One of Beeler's most famous pioneer settlers was George Washington Carver, who journeyed by wagon from Highland, Kansas to Eden Township in Ness Countv with J.F. Beeler.
In August 1886, Carver established a claim on the SE ¾ of 4-19- 26 approximately l½ miles south of present day Beeler. He maintained a small conservatory of plants and flowers and a geological collection; as well as working for George H. Steeley on his ranch and doing odd jobs in town.
While trying to prove up his claim he broke out seventeen acres, all of which were plowed, and planted rice, corn, Indian corn and garden produce. Also, he planted forest trees, mulberry, plum and apricot fruit trees and shrubbery. He made all these necessary improvements with a spade, hoe and corn planter, but no domestic animals.
In early 1888, after successive years of drought, Carver obtained a $300.00 loan from George A. Borthwick, Vice-President of the Bank of Ness City, stating he wanted to further his education. In June of that year Carver left the area, and on January 1, 1891 he deeded his claim over to Fred C. Borthwick for one dollar and other valuable considerations.
Shortly after his death in 1943, there was a movement by the Ness County Historical Society to erect a monument marking the site of his homestead. After many years of fund raising, a stone marking was dedicated in his honor on Sunday, October 11, 1953. This marker simply states:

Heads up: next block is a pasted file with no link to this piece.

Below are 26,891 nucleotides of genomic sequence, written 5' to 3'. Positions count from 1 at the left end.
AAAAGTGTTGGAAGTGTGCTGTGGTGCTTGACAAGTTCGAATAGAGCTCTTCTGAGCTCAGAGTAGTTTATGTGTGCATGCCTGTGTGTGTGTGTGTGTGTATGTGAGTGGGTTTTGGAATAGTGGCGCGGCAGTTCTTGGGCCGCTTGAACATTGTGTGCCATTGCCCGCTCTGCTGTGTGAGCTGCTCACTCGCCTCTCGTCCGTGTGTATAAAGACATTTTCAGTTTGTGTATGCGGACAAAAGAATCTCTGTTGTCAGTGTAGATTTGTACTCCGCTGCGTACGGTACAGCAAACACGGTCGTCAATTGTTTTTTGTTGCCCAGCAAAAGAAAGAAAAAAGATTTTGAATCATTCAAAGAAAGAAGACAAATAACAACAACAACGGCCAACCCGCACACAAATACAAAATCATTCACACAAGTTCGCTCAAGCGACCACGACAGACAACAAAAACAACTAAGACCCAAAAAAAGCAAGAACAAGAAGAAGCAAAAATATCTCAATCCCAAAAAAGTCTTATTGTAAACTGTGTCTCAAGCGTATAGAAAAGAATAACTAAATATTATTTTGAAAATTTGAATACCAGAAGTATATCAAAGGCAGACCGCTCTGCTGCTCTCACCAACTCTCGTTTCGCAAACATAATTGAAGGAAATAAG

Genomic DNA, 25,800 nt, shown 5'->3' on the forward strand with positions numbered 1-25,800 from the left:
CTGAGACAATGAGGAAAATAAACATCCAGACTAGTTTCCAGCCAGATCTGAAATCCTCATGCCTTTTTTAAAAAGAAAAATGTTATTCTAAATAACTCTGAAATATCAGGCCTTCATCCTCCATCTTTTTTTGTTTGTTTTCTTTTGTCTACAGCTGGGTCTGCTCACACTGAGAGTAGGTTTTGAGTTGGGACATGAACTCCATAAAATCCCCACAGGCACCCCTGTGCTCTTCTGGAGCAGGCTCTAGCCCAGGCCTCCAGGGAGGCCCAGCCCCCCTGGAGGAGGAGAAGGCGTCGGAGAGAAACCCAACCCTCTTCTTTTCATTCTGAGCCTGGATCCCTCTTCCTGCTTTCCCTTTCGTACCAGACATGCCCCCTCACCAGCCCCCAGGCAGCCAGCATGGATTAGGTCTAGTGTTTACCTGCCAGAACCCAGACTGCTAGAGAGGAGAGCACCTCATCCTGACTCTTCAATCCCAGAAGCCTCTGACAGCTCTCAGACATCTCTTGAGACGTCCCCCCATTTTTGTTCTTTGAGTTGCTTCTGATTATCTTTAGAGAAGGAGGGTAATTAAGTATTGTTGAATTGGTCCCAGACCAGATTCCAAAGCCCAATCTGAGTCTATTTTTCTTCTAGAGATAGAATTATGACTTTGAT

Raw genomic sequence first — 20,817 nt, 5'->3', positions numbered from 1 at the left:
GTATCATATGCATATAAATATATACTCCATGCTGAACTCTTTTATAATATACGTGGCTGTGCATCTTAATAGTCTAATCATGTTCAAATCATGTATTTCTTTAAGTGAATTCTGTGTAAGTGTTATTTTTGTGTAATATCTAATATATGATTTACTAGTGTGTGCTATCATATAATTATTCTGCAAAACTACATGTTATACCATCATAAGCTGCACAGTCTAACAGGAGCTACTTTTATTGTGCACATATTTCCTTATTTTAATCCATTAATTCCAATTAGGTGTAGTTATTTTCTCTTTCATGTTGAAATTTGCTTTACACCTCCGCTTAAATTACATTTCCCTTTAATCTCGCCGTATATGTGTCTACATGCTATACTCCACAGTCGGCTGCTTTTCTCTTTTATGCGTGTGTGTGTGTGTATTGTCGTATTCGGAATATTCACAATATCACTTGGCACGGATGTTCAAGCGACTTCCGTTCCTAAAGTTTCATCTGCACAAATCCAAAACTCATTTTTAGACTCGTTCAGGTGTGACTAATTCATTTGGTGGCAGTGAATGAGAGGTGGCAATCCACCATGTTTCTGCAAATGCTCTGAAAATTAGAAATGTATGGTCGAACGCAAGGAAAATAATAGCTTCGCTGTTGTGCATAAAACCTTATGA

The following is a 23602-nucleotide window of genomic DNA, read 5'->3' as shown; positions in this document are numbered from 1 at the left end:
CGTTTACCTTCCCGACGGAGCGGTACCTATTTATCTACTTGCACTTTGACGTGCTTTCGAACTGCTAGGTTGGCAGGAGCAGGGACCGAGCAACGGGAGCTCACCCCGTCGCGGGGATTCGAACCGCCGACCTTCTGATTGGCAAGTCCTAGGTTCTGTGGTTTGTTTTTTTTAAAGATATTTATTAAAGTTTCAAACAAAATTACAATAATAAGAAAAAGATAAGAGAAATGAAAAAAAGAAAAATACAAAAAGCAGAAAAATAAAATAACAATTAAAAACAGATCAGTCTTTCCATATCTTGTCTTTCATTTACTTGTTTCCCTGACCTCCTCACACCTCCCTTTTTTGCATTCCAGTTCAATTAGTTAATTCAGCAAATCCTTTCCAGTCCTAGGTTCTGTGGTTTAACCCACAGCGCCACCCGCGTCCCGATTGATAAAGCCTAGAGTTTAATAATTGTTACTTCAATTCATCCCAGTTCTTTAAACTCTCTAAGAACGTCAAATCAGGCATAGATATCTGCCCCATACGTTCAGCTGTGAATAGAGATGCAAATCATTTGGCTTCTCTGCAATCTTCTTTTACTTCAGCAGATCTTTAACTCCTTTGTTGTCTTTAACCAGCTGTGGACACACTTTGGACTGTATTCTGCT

Dedicated to the memory of
George Washington Carver
who rose from slavery to fame
and gave to our country an
Ness County is proud to honor
him and claim him as a prioneer
This stone marks the northeast
corner of the homestead on which
he filed in 1886
Erected by friends and the
Ness County Historical Society
This site was entered on the National Register of Historic Places on November 23, 1977 by the Kansas State Historical Society.
In the late 1950's, a highway marker was erected on K-96 highway just west of Beeler by the Kansas Historical Society and the State Highway Commission. This marker pays homage to the inventor and humanitarian and directs travelers to the "Homestead of a Genius".
Photo by Rex Borthwick, Beeler, KS
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